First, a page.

I tried to be nice, but sometimes in the throes of deadlines and scripts to write and packages to edit and highlights to cut, it was easy for any of us to be short with Stewart– especially since no matter what we said, he’d mutter, “ok” and hang up the phone.
When Van picked up the phone, he did a fully embellished sportscast for good ol’Stewart.
“Well let me tell you,” he’d shout, in more of his Bills gameday voice than his Channel 4 voice, “The boys were practicing down at Sabreland today, and Wow! Did Pat LaFontaine’s knee look great— I think he’s getting ready to come back by the time the team skates in Hartford on Saturday. The Bills brought in three free agent linebackers today– trying to put the squeeze on negoatiations with Cornelius Bennett today… and a pair of hoemruns for Donnie Baseball today— Don Mattingly 3 for 3 as the Yankees destroyed the Red Sox 7 to 3. Rain stopped play at the Mercedes open… Michael Chang and Stefan Edberg will pick up their tied match right there tomorrow.”
He’d usually end the call with some silly rhyme or play on words or pun– something so bad he wouldn’t use it on the air.
“But I tell you what— the thunder clang won’t stop Chang… he looked like dynamite today— I’m predicting he wins the tournament handily.”
This was really almost daily. We’d all be laughing, Van smiling, and Stewart getting a daily dose of sports news. I don’t think anyone missed Van when he retired from TV more than Stewart.
Van loved being Van, and loved that other people loved him being Van. I learned that from him. Have fun being who you are– and enjoy other people enjoying it.
I owe a lot to Van Miller. I owe those memories, I owe much of my early career. I would have never been plugged in as the Bills Football producer on WBEN or hired as a producer at Channel 4 at the age of 19 without the backing of my Uncle Van.
And needless to say, Van Miller saying my name 427 or so times every week during Bills games in the ’90s made me a rock star at in high school. It made me a rock star in my family. No one was really clear on what I did at the radio station, but it sounded like Van Miller personally appreciated it– so it must be great!
I was special to Van– because everyone was special to Van. It’s a great gift Uncle Van gave to thousands of “nieces” and “nephews” through the years…
I think all of our lives have lost something with him gone. Despite the fact that I spend a lot of time celebrating institutions and people of the past– I am very rarely personally stirred by nostalgia. I find the past and how it relates to the present and future infinitely interesting, and even when I miss something, I rarely yearn for it.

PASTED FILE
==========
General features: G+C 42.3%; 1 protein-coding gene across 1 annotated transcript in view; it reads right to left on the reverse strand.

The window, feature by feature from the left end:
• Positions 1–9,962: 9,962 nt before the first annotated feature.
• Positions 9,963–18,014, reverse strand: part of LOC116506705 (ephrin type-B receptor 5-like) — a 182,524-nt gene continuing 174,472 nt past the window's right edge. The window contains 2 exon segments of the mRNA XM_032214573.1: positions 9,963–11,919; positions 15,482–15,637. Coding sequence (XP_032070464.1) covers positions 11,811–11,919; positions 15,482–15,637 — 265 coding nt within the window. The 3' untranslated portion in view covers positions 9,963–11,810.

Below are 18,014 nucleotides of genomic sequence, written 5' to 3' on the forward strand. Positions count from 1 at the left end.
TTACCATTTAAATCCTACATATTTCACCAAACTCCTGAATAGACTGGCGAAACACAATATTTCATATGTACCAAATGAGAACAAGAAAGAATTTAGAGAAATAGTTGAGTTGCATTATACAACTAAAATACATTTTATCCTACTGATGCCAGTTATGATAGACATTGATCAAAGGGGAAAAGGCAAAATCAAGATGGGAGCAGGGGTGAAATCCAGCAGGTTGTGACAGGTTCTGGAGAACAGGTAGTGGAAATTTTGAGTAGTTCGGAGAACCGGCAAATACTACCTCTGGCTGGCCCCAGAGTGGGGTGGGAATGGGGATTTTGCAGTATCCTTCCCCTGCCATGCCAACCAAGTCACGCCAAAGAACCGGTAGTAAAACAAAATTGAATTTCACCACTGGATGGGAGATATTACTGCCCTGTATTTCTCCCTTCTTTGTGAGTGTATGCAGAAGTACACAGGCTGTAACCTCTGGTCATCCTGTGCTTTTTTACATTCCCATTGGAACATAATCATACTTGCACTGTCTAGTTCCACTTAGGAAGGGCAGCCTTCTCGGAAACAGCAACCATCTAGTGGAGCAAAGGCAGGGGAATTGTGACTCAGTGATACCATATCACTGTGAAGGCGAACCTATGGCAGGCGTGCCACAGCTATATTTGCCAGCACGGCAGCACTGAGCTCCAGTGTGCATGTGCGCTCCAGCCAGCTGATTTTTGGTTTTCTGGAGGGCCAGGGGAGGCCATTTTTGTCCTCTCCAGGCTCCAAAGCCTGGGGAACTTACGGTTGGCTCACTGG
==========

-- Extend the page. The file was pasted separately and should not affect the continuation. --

But with that said, from inside my bones, I yearn for Van at one o’clock on crisp fall Sundays. I really love Murph– but the fact that it’s not Van has made it pretty easy to fall a bit away from Bills fandom as the team has declined. So much of what I loved about the Bills and football was the intangible greatness that Van brought to the play-by-play.
Tears are welling in my eyes thinking this could be the team… this could be the year.
Because I’m a Bills fan, I have no idea how great a Superbowl win feels. I do know, however, that it will never feel quite as good as it would with Van’s voice box popping out of his throat telling us the long wait is over.
By Steve Cichon | email@example.com | @stevebuffalo
Daffodils along the Kensington Expressway and Youngmann Highway are one of those things that make our City of Buffalo great.
Of course, as Buffalonians, our usually dark and cold winters trigger a primal yearning and desire for warmth and springtime. Winter can leave our souls and psyches wounded to the point where we really aren’t even able to fully grasp what May will do to our dulled senses.
The drawn-out beginning of spring helps us slowly power up our appreciation for things outside the man-made walls of home, work, and car.
No matter how many times we’ve experienced Buffalo springs after Buffalo winters, we still count dozens of childlike moments– overcome with sudden joy– when, seemingly out of no where, the glow of the sun warms our face or the smell of a spring rain fills our nostrils.
Where there were just black and gray piles of salt-caked snow and ice– suddenly dots of yellow first appear along the 33 and 290, first few and far between.
Within a week, we’re again overcome by the vibrant and varied yellows of the flower that’s even more special to me as it was my Grandma Coyle’s favorite.
The beautiful, fleeting, first sign of spring brings smiles to hundreds of thousands of motorists every year, but where did they come from? Didn’t they just seem to appear and spread over the last decade or so?
Well, yes. In 1999, Erie County Legislator Judy Fisher gave money to The Green Fund, through which City Director of Support Services Jim Pavel bought 50,000 bulbs and organized a mass planting by volunteers young and old. The number of bulbs bought and planted doubled the next year, and had totaled 1 million by 2004.